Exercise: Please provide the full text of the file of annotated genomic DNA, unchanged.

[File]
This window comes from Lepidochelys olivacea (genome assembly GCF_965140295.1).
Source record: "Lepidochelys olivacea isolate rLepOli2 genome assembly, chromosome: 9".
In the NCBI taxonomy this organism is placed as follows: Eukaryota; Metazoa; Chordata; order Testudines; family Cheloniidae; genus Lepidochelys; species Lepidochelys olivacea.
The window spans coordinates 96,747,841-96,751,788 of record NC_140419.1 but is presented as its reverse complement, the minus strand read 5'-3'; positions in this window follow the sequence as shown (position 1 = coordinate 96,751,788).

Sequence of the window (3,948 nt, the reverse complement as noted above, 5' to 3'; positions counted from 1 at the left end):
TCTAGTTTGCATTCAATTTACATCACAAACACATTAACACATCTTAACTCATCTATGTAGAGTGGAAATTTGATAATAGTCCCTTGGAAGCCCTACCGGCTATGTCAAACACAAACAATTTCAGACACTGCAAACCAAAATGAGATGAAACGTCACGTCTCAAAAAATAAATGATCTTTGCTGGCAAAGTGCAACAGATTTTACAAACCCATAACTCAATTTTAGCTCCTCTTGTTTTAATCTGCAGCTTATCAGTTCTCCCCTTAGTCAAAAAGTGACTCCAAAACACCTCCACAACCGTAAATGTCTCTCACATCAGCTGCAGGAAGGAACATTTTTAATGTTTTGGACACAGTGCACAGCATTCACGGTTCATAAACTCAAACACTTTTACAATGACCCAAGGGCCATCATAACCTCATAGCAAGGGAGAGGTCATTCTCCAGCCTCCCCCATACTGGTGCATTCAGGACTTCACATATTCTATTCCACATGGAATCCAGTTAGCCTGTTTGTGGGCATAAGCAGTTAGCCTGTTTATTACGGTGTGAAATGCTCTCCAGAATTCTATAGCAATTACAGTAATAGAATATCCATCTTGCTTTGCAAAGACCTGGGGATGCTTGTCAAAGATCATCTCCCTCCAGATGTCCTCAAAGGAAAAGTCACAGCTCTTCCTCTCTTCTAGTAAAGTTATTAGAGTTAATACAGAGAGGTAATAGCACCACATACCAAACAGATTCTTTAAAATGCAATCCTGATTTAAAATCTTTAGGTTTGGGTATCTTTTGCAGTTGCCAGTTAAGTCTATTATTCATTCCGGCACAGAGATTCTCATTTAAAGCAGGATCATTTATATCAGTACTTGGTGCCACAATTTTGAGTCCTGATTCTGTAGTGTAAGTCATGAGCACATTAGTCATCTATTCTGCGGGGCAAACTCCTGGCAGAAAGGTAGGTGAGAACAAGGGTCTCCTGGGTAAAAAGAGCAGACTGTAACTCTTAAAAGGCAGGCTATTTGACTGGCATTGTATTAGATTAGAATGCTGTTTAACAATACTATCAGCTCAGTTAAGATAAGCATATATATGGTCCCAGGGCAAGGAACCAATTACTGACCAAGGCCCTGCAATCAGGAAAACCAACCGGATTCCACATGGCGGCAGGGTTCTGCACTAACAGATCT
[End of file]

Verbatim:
This window comes from Lepidochelys olivacea (genome assembly GCF_965140295.1).
Source record: "Lepidochelys olivacea isolate rLepOli2 genome assembly, chromosome: 9".
In the NCBI taxonomy this organism is placed as follows: Eukaryota; Metazoa; Chordata; order Testudines; family Cheloniidae; genus Lepidochelys; species Lepidochelys olivacea.
The window spans coordinates 96,747,841-96,751,788 of record NC_140419.1 but is presented as its reverse complement, the minus strand read 5'-3'; positions in this window follow the sequence as shown (position 1 = coordinate 96,751,788).

Sequence of the window (3,948 nt, the reverse complement as noted above, 5' to 3'; positions counted from 1 at the left end):
TCTAGTTTGCATTCAATTTACATCACAAACACATTAACACATCTTAACTCATCTATGTAGAGTGGAAATTTGATAATAGTCCCTTGGAAGCCCTACCGGCTATGTCAAACACAAACAATTTCAGACACTGCAAACCAAAATGAGATGAAACGTCACGTCTCAAAAAATAAATGATCTTTGCTGGCAAAGTGCAACAGATTTTACAAACCCATAACTCAATTTTAGCTCCTCTTGTTTTAATCTGCAGCTTATCAGTTCTCCCCTTAGTCAAAAAGTGACTCCAAAACACCTCCACAACCGTAAATGTCTCTCACATCAGCTGCAGGAAGGAACATTTTTAATGTTTTGGACACAGTGCACAGCATTCACGGTTCATAAACTCAAACACTTTTACAATGACCCAAGGGCCATCATAACCTCATAGCAAGGGAGAGGTCATTCTCCAGCCTCCCCCATACTGGTGCATTCAGGACTTCACATATTCTATTCCACATGGAATCCAGTTAGCCTGTTTGTGGGCATAAGCAGTTAGCCTGTTTATTACGGTGTGAAATGCTCTCCAGAATTCTATAGCAATTACAGTAATAGAATATCCATCTTGCTTTGCAAAGACCTGGGGATGCTTGTCAAAGATCATCTCCCTCCAGATGTCCTCAAAGGAAAAGTCACAGCTCTTCCTCTCTTCTAGTAAAGTTATTAGAGTTAATACAGAGAGGTAATAGCACCACATACCAAACAGATTCTTTAAAATGCAATCCTGATTTAAAATCTTTAGGTTTGGGTATCTTTTGCAGTTGCCAGTTAAGTCTATTATTCATTCCGGCACAGAGATTCTCATTTAAAGCAGGATCATTTATATCAGTACTTGGTGCCACAATTTTGAGTCCTGATTCTGTAGTGTAAGTCATGAGCACATTAGTCATCTATTCTGCGGGGCAAACTCCTGGCAGAAAGGTAGGTGAGAACAAGGGTCTCCTGGGTAAAAAGAGCAGACTGTAACTCTTAAAAGGCAGGCTATTTGACTGGCATTGTATTAGATTAGAATGCTGTTTAACAATACTATCAGCTCAGTTAAGATAAGCATATATATGGTCCCAGGGCAAGGAACCAATTACTGACCAAGGCCCTGCAATCAGGAAAACCAACCGGATTCCACATGGCGGCAGGGTTCTGCACTAACAGATCT